Kuwait considers laws expanding security after Shiite mosque attack

Mourners carry the body of one of the victims of the Al-Imam Al-Sadeq mosque bombing, during a mass funeral at Jaafari cemetery in Kuwait City on June 27, 2015. (AFP)

Following Friday’s deadly attack on a Shiite mosque, the Kuwaiti cabinet is expected to adopt a package of laws that would provide security services wider abilities to conduct investigations into the incident, Al Arabiya News Channel reported on Monday.

A supporter of the Islamic State of Iraq and Syria (ISIS) detonated a bomb midway Friday prayers in Kuwait City killing 27 people. The bombing marked the third attack on a Shiite community claimed by ISIS in a GCC state in two months.

READ ALSO: ISIS loyalists claim Saudi mosque attack

“This is a novel challenge for security authorities in Kuwait,” Member of Parliament Khalil Ibrahim Al Saleh, who was in the mosque when the suicide bomber struck, told Al Arabiya News from Kuwait City.

“The Shiite community has a wide base in Kuwait, in mosques, houses of worships, and they are in all parts of Kuwait, therefore, we need to reassess our [security policy.]”

Fahd Suliman Abdul-Muhsen al-Qabaa flew into Kuwait's airport hours before he detonated explosives at the mosque

Fahd Suliman Abdul-Muhsen al-Qabaa flew into Kuwait's airport hours before he detonated explosives at the mosque

There are no specific contingency plans set in place to protect these areas, he said.

“A camera may capture a suicide bomber, but the suicide bomber does not care about being caught on video.”

Bulking up security

Additionally, the attack sends an “important signal to the government that more security should be in place in all religious sites, also in shopping malls, where people gather,” Muhammed Al Wuhaib, professor of political philosophy at Kuwait University, told Al Arabiya News.

“There was a lack of using technology from the part of the ministry of interior,” he said, adding: “It’s easy to have a metal detector when people enter such sites… and having a security officer in the mosque, they could have done that but they didn’t.”

In addition to immediately responding to the security threats posed by the attack by pursuing collaborators, Al Saleh said the Ministry of Interior must make use of the information it has collected and continue to monitor suspects.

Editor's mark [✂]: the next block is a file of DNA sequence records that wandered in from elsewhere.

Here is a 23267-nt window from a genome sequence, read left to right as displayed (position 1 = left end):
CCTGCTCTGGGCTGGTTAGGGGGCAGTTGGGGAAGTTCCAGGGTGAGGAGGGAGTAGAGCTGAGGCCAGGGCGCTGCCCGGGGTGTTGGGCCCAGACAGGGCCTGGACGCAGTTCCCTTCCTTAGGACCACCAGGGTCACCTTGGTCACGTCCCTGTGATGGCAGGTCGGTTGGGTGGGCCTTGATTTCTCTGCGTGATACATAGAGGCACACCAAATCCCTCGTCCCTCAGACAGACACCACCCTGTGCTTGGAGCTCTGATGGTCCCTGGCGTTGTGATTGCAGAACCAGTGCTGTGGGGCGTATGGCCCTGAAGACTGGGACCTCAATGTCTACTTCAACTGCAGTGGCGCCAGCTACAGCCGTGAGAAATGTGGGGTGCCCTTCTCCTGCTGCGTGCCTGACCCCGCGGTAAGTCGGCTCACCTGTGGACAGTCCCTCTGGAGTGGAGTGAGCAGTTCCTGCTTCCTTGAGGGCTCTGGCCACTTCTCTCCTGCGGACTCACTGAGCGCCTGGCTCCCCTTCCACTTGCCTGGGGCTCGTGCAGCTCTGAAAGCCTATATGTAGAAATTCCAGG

“Are extremists being monitored? That is a direct question to the government,” he said.

“…Punishments must be carried out. This should act as a message to members of society, carrying out these trials and punishments, and broadcasting them, should act as a message to those with Takfirist ideology,” he added.

On Saturday, Kuwaiti police arrested the driver who transported the suicide bomber and the owner of the house where the attacker was staying, the official KUNA news agency said.

While “we blame the ministry of interior,” for its shortcomings, the arrests are “an achievement they should take credit for,” Al Wuhaib said.

Dealing with extremist ideology

Al Saleh said the new security challenges need to be dealt with using a two-pronged approach: one that directly confronts the issues at hand and one that deals with the ideology from which the drive to carry out these attacks stems.

“The source of these extremist and demonic ideology, are coming out of books that preach Takfirist ideology, there needs to be a real campaign which preaches tolerance,” he said.

Tensions between the Shiite and Sunni communities have grown in past decades in Kuwait, a phenomenon Al Saleh attributes to what he said was “extremist Salafist ideologies.”

“This talk of ‘you’re a Shiite, I’m a Sunni’ did not exist in the 50s and 60s, or during the days of the invasion,” he told Al Arabiya News.

“Today, they [extremist preachers] have barred [Sunnis] from entering Shiite mosques, or paying condolences at a Shiite funeral.”

“…The extremist Salafist ideology is the source of the corruption of these minds,” he added.

National solidarity at ‘its peak’

In light of the attack, Wuhaib said national solidarity in Kuwait “is at its peak.”

The same was “demonstrated during the Iraqi invasion of 1990, when Shiites and Sunnis stood side by side to fight the Iraqis” he told Al Arabiya News.

“We honor them.”

A man reacts next to coffins of victims of Friday's bombing at the Imam Sadeq mosque in Kuwait City, at the international airport in Najaf. (Reuters)

A man reacts next to coffins of victims of Friday's bombing at the Imam Sadeq mosque in Kuwait City, at the international airport in Najaf. (Reuters)

In a funeral procession following the attack, scores of Sunni and Shiite Kuwaitis mourned the losses they incurred on Friday.

READ ALSO: Thousands mourn in Kuwait after mosque attack

“I think that Kuwaitis are aware of what’s happening around them in the Arab world, aware of what sectarianism may lead to,” he said.

The ongoing war in Syria, unrest in Iraq and the recent suicide attacks on Shiite mosques in Saudi Arabia, act as reminders of what sectarianism would lead to, Al Wuhaib said.

“The last thing that anything Kuwaiti would think about, whether he is Shiite, Sunni, is to commit or participate in such a sectarian war,” he explained.

Shortly after the blast, Kuwait’s Emir Sabah al-Ahmad al-Jaber Al-Sabah visited the site, a symbolic move to many Kuwaitis.

“The head of state, regardless if any security issues - snipers, another bomb - went himself to see the situation first hand.
“It gave a good signal, not only to Shiites but to also to Sunnis: that security is a vital thing that he looks after in Kuwait.”
 

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Last Update: 06:44 KSA 09:44 - GMT 06:44
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